As part of the CARES Act, some of the rules about taking money out of your 401(k) are being temporarily lifted to help people affected by the coronavirus pandemic. While the added flexibility may help some ride out the crisis, there is some concern that some might be tempted to take out huge sums now—and, as a result, either put their eventual retirements in jeopardy or possibly leave themselves with a big tax bill.
Here is some important information regarding what has changed and how to approach your 401(k) as it relates to these changes.
What is a coronavirus-related 401(k) distribution? Is it really a no-penalty withdrawal?
One provision of the CARES Act relaxes the rules for taking money from your 401(k). Investors of any age can take out a “coronavirus-related distribution” of as much as $100,000 (or up to 100% of the balance) without paying early withdrawal penalties. The act also increases the maximum “loan” from your 401k to this amount (previously that was limited to $50,000 or 50% of an employee’s balance).
Who is eligible for a 401(k) coronavirus-related distribution?
Your company’s 401(k) plan sponsor will determine whether coronavirus-related distributions will be permitted, whether you meet the criteria for this type of distribution, and whether the amount you request fits the hardship you are facing. Anyone who has contracted the virus, has had a spouse or a dependent contract the virus, or has experienced financial hardship because of it, would be considered eligible.
Is a coronavirus-related 401(k) distribution a loan?
No. Unlike a 401(k) loan that must be repaid, a coronavirus-related distribution does not need to be repaid. Employees can repay the distribution within three years without regard to annual contribution limits for their 401(k) plans, and that the repayment does not need to be made all at once. Any repayment of the distribution would be treated as a “rollover contribution” to the plan. But, any employee who takes a coronavirus-related distribution and does not pay it back will owe tax on the amount, through they will be able to pay the taxes owed over a three-year period.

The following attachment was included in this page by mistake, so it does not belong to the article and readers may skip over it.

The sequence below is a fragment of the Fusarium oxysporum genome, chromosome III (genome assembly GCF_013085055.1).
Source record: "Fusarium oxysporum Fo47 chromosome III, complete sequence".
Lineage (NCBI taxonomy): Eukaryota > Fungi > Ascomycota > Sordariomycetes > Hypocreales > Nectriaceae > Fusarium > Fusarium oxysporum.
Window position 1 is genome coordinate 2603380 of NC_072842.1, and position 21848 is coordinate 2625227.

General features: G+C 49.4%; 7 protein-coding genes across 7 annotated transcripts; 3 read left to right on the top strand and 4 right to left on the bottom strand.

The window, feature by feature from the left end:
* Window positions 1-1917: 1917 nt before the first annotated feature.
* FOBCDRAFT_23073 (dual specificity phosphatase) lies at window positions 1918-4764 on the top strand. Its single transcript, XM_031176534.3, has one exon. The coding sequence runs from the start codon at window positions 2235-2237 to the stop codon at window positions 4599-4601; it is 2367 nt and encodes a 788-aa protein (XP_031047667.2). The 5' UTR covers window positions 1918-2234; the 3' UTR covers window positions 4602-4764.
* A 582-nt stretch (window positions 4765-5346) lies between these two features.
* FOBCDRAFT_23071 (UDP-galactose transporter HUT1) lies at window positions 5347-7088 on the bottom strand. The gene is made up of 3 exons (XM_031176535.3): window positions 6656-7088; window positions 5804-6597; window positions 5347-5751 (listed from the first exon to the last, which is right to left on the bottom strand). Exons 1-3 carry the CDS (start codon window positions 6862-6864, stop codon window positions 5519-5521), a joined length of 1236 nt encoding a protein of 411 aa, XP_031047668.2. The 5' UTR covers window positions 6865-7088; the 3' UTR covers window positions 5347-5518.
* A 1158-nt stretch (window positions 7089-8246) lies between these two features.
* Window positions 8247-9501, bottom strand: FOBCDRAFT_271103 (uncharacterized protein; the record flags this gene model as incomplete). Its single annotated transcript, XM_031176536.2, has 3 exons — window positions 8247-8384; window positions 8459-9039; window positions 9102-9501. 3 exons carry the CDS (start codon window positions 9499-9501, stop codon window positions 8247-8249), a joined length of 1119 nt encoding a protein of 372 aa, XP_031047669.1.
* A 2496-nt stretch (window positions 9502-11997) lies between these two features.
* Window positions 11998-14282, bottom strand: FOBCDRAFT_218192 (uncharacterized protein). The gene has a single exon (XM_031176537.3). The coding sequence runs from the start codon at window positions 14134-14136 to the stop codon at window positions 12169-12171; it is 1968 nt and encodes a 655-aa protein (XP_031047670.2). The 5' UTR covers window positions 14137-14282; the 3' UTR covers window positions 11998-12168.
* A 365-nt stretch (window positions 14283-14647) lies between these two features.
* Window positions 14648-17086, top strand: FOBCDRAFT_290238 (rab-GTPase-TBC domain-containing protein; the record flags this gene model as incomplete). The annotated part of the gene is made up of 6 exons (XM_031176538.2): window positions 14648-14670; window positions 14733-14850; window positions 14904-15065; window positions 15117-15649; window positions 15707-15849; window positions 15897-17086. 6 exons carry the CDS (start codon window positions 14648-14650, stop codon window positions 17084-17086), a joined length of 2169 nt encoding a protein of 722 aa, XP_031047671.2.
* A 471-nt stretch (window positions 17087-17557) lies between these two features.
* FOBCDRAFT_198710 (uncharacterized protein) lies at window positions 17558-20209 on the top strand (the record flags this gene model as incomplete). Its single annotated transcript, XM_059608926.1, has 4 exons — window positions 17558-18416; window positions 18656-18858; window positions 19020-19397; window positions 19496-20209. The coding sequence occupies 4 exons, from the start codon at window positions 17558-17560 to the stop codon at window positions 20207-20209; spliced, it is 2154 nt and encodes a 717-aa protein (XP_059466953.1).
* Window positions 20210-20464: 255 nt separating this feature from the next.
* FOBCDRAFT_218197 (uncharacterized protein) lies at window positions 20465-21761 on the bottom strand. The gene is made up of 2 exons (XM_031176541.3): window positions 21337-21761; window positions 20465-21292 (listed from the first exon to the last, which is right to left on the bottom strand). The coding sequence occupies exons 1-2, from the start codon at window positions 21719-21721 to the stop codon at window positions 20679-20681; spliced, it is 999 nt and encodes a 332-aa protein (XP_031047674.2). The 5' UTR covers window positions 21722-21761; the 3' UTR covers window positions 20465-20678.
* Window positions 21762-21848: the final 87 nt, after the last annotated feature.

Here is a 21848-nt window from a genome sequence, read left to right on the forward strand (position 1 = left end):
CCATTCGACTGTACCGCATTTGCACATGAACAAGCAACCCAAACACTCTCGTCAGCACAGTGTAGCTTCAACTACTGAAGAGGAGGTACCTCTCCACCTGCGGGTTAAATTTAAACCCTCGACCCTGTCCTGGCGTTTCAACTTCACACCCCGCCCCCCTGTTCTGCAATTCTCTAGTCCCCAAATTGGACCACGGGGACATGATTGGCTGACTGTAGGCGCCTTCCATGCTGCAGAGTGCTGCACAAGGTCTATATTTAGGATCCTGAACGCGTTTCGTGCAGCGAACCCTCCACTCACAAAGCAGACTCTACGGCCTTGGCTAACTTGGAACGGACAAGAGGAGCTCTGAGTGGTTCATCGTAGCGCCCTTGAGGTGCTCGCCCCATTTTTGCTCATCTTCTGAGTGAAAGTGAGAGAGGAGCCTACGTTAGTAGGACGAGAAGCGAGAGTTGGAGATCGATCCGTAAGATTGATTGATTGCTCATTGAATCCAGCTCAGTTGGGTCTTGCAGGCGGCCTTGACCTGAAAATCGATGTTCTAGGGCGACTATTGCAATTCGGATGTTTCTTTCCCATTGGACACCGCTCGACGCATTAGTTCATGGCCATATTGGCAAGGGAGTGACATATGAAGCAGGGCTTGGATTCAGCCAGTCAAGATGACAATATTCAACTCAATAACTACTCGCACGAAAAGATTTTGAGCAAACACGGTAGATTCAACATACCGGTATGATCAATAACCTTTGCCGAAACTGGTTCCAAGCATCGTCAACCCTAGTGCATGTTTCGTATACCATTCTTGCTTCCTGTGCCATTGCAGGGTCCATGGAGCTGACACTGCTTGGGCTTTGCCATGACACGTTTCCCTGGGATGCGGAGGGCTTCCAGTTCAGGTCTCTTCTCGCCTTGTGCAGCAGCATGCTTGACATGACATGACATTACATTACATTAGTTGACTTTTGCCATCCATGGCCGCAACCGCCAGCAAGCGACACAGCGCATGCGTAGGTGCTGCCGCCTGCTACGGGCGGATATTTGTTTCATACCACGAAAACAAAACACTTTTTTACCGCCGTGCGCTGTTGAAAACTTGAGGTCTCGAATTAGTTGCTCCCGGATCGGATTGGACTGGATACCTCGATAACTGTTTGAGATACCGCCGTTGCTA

Is it a good idea to take this new 401(k) distribution?
You should only take distribution from your 401(k) now if it’s your only option. The point of a 401(k) is that you are investing the money over a long-term period, so that the power of compound interest works in your favor throughout your career. So, since you’ll likely have to liquidate stocks to take money out now, this means selling when the market is down significantly.
Should I take my regular 401(k) distribution this year?
Another major provision under the CARES Act, is that required minimum distributions (RMDs) have been waived this year. If you can afford it, you should take advantage of not taking the distribution this year.
What if I take a 401(k) coronavirus-related distribution and then get laid off or furloughed?
Typically, if you take a loan from your 401(k) and then leave your company, you usually have to pay the money back immediately, or else it is considered a taxable distribution. But under the CARES Act, if an employee takes a coronavirus-related distribution and then leaves the company, the employee would not have to pay the distribution back.
If you are laid off, furloughed, or your hours are cut, you can only contribute to your 410(k) if you are still getting a paycheck. Also, if employees are being paid emergency sick leave or expanded family and medical leave under the Families First Coronavirus Response Act (FFCRA), those payments are eligible for salary reduction contributions to a 401(k) plan.
How is a 401(k) coronavirus-related distribution different from a hardship distribution?
Most plans allow for “hardship distributions” in, say, the case of a major medical event. But these differ from the current coronavirus-related distributions since they are taxed in the year taken, cannot be repaid to the plan, and are limited to the amount necessary to meet the financial need.
Should I keep contributing to my 401(k)?
If you can keep up contributions—or even increase them—during this time, you should.
What are the 401(k) contribution limits for 2020?
At the end of last year, the IRS announced that for 2020, the maximum contribution for individuals in 2020 would be raised to $19,500. The so-called “catch-up” contribution for employees age 50 and over was raised to $6,500. The limits on annual contributions to an IRA remained unchanged at $6,000 per year.
Does my employer have to keep providing a 401(k) contribution match?
There’s nothing in the CARES Act that addresses this. Employers can amend their 401(k) plans to stop making matching contributions and they should promptly notify employees of any changes.
If you have any questions relating to your 401(k) or have other concerns about your finances, please feel free to call us – we’re here for you during these challenging times.